Narrow canal (but up to 9ft), 33 miles, 6 locks, 1 short tunnel, 1 week to explore.
The Monmouth & Brecon Canal
Although this area of South Wales was busy during the Industrial Revolution the upper section of the Monmouthshire and Brecon Canal from Brecon to below Cwmbran was never much of a commercial success.
However, because it carried water from the River Usk at Brecon down to the large docks at Newport, the watercourse remained open long after barge traffic finished early this century. Because of the beauty of the surrounding area it became popular with pleasure craft and restoration of the upper portion above Pontypool was carried out in the 1960's and 70's. It is now one of the most beautiful cruising waterways in Britain, completely isolated from the rest of the canal system. All of the canal can be cruised easily in a very relaxed week and it is rarely busy, even at the height of the season.
The canal runs for almost all its route within the Brecon Beacons National Park, an area of outstanding natural beauty covering over 500 square miles. For much of its 35 miles it follows the tree lined course of the River Usk, often seeming to hang on the hillsides above it. Abergavenny and Brecon are both bustling market towns with plenty of interesting things to see and do, especially on market days! Crickhowell is an interesting country town and there are numerous other villages to explore. However the canal is essentially a rural waterway and you'll probably see more wildlife than people along its route; swans, kingfishers, herons and buzzards are common and the canal is well stocked with fish.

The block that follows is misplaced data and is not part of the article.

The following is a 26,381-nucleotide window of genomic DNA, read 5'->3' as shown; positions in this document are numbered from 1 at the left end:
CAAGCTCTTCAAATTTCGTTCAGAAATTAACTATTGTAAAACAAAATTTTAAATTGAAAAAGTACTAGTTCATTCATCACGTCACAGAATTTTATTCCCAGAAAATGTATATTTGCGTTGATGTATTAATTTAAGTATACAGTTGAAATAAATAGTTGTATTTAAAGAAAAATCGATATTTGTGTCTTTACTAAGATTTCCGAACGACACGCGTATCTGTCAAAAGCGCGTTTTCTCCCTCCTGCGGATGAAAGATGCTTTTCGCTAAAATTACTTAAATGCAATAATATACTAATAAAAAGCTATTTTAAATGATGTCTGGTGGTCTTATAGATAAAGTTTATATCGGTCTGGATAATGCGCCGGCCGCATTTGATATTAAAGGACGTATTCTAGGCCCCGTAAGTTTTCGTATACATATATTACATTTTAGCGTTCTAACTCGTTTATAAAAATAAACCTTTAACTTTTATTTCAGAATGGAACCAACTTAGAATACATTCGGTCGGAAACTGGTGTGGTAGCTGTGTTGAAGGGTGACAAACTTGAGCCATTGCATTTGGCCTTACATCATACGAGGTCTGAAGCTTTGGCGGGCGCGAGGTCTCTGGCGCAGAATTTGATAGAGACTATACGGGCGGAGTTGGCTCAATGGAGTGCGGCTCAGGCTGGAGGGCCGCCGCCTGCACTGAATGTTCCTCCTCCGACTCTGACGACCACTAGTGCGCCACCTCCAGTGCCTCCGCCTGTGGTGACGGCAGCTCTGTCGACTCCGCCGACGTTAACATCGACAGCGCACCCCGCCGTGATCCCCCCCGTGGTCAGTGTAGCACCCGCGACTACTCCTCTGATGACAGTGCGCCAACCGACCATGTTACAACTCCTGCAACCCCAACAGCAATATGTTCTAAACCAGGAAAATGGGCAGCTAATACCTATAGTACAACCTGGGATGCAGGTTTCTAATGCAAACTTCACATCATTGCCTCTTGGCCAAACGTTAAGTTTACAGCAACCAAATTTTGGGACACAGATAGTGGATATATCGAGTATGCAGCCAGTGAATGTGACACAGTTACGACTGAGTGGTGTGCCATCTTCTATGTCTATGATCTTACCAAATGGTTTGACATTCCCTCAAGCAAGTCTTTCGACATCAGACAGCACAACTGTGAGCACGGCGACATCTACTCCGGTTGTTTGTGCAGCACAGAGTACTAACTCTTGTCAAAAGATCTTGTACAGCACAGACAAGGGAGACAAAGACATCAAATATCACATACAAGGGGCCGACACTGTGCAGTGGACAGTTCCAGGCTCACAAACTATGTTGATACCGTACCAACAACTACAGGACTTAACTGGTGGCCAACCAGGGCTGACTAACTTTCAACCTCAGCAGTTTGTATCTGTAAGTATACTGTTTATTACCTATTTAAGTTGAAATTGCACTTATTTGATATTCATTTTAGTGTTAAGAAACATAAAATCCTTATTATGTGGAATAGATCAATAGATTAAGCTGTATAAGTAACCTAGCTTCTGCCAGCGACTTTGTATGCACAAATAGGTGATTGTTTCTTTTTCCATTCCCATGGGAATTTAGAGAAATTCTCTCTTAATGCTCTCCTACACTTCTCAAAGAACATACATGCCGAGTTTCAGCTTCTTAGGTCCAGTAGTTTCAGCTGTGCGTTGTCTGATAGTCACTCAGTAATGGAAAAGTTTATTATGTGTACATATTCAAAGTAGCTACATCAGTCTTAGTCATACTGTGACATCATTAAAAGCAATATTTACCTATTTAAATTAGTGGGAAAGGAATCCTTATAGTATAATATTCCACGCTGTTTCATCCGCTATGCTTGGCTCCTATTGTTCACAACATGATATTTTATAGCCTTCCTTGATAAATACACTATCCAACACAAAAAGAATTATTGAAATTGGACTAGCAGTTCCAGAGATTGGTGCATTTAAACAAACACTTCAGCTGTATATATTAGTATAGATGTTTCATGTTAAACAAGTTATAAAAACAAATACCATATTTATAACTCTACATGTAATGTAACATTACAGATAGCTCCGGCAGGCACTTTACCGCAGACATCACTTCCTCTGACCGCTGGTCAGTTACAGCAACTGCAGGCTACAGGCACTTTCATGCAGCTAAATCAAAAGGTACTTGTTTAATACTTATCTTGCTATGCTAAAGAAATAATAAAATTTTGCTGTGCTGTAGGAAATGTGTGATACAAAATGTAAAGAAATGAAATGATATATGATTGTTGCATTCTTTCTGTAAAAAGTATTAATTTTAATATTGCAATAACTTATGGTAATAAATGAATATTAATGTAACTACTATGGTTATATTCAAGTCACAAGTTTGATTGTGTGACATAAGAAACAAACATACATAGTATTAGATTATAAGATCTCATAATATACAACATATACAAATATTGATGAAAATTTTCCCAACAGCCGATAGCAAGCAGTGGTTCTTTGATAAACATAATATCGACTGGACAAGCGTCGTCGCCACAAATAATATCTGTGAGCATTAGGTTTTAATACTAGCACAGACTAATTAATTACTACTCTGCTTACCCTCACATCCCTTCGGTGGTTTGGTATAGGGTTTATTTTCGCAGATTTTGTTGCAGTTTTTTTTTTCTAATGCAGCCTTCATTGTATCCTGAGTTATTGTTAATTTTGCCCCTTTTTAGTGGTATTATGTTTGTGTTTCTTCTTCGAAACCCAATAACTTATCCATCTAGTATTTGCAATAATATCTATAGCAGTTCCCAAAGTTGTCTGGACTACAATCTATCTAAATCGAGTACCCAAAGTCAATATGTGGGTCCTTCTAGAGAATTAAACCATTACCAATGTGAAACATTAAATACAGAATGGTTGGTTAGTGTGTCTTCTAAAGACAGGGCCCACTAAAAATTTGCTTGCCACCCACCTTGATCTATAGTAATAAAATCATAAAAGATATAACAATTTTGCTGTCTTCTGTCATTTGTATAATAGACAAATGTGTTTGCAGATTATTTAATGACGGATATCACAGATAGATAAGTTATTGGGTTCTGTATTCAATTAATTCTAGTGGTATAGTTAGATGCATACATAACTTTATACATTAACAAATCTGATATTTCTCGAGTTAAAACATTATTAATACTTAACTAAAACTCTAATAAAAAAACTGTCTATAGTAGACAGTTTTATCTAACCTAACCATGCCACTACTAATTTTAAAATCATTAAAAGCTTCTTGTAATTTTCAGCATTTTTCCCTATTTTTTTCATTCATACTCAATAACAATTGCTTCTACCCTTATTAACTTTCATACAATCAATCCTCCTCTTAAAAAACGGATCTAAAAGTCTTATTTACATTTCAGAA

Though the canal is fairly short it contains all the normal engineering ingredients. There is a fine four arch masonry aqueduct over the Usk at Brynich, many fine stone bridges and a number of lift bridges along the route, short tunnels at Ashford and Cwmbran and flights of locks at Llangynidr and Pontnewydd. In many places it is possible to see where feeder narrow gauge tramways once brought coal, limestone and iron-ore down to canal wharves for loading onto the barges and disused lime kilns are visible along the canal.
There are a number of lift bridges on the canal which were built when the canal was being restored. There is also an electrically powered lift bridge near the village of Tallybont.
Some information from Britain's Waterways by Brian Roberts used with permission.